Page 6 - Hawaii Island MidWeek - January 18, 2023
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     Who’s getting ready for a brand-new experience at Diamond Head Theatre? None other than executive director Deena Dray and artistic director John Rampage.
  Growing old is almost never a lasting issue for buildings. When
  their designs turn stale, ren- ovation breathes life into them. When their walls, pipes and amenities need to be retrofitted and cleaned, refurbishment brings a sense of renewal. And when com- plete overhauls are necessary, tearing down and rebuilding become the gateway to fresh beginnings.
most of its former digs and building anew. Gone is the historic Fort Ruger Theatre on Makapu‘u Avenue, and in its place (well, technically, next to where the old facility once stood) is the present-day “Broadway of the Pacific” — a 17,000-square-foot picture of theater modernity that is about to be unveiled to the general public.
ater, marvels at the speed in which the $23 million project was accomplished. In a two- year span that began in late 2020, construction workers have fashioned a state-of-the- art theater on the slopes of Diamond Head, and demol- ished the old one (completed over a two-day period last November and following the last showing of the Broadway hit Anything Goes), leaving only a portion of the previ- ous structure so that it could house administrative offices, costume shops and education studios.
rary auditorium for theater lovers. “In my mind, it was done in record time, which is amazing given that we were in the middle of a pandemic when it started.”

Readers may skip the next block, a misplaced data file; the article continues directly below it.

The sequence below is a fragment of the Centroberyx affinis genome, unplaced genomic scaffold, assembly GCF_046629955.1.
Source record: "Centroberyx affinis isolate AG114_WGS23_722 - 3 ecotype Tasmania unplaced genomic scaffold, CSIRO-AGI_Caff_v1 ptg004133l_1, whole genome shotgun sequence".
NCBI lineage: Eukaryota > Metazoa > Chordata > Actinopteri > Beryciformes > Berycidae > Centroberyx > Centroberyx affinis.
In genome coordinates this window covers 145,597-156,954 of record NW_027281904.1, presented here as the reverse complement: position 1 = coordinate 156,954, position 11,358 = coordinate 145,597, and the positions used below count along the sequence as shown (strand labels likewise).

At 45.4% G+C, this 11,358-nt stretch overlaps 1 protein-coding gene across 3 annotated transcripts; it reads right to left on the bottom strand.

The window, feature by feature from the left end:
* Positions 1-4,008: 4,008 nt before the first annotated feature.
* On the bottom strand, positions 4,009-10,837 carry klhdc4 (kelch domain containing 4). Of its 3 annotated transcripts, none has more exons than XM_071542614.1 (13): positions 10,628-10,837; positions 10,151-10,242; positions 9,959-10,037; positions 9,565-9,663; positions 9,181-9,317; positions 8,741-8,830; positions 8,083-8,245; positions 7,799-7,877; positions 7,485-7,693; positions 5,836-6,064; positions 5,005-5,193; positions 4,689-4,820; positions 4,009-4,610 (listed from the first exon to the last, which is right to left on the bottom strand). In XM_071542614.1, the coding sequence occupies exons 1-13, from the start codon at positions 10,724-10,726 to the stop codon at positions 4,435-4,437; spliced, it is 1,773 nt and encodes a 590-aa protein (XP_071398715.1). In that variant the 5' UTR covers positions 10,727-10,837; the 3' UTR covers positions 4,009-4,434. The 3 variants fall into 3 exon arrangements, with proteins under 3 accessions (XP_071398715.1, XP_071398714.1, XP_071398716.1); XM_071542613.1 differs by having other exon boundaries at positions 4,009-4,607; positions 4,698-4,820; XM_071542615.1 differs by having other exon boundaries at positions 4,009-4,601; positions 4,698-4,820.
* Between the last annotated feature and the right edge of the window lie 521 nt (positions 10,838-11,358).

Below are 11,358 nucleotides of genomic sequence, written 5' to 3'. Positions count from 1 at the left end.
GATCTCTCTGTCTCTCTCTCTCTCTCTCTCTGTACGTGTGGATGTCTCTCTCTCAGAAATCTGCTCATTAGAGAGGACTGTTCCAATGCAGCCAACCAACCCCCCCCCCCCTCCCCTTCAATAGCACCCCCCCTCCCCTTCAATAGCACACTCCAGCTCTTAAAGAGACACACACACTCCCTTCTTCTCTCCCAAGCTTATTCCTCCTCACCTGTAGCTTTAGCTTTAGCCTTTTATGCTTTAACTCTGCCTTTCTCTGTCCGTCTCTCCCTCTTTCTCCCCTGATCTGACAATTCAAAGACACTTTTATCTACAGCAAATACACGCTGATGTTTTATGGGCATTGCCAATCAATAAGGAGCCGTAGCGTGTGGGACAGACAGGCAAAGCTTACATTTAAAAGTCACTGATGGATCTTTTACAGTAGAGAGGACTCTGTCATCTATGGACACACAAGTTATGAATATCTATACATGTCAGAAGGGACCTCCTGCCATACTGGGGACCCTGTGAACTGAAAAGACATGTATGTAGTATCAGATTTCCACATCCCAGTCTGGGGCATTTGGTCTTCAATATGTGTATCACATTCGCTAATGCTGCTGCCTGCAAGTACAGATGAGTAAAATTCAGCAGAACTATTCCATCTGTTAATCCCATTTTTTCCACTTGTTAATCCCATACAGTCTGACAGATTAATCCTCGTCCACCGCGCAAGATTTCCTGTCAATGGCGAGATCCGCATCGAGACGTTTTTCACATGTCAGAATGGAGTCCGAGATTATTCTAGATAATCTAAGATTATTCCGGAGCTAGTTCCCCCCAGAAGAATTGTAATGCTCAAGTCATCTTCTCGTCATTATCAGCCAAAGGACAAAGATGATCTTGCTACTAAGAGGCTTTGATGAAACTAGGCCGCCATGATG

So it is with Diamond Head Theatre, the nation’s third oldest community playhouse. Seventy years after taking up residence in a movie house from the De- pression era, DHT decided to give its aging structure the old heave-ho, razing
It all begins with the fami- ly-favorite show Cinderella, which pulls back the curtains for audiences starting on Jan. 20. (See story on page 7.)
Dray credits general con- tractor Allied Builders Sys- tem with pushing the proj- ect along rapidly — key to ensuring a smooth transition in seating reassignments for thousands of anxious 2022- 23 season ticket-holders.
Executive director Dee- na Dray, who’s witnessed a number of impressive pro- ductions over the course of her nearly three decade-long career at the community the-
“This has been a game-changer for us ... a big thing,” says Dray of the project that has delivered a captivating and contempo-
“But everybody has their tickets now, they’re happy and we’ re ready to go!” she adds.
Work on the new Diamond Head Theatre began in late 2020. While the facility will be ready for the Jan. 20 opening of Cinderella, landscaping won’t be complete until sometime in the spring.
That sense of glee is sure to continue in the days ahead. In fact, Dray believes theatergo- ers will not only be impressed but dazzled by the well-de-
signed facility. She calls the architects’ usage of space “exciting,” thanks in part to the construction of a spacious
stage, seats that are properly raked (steeper angles assur- ing ideal sight lines for audi-

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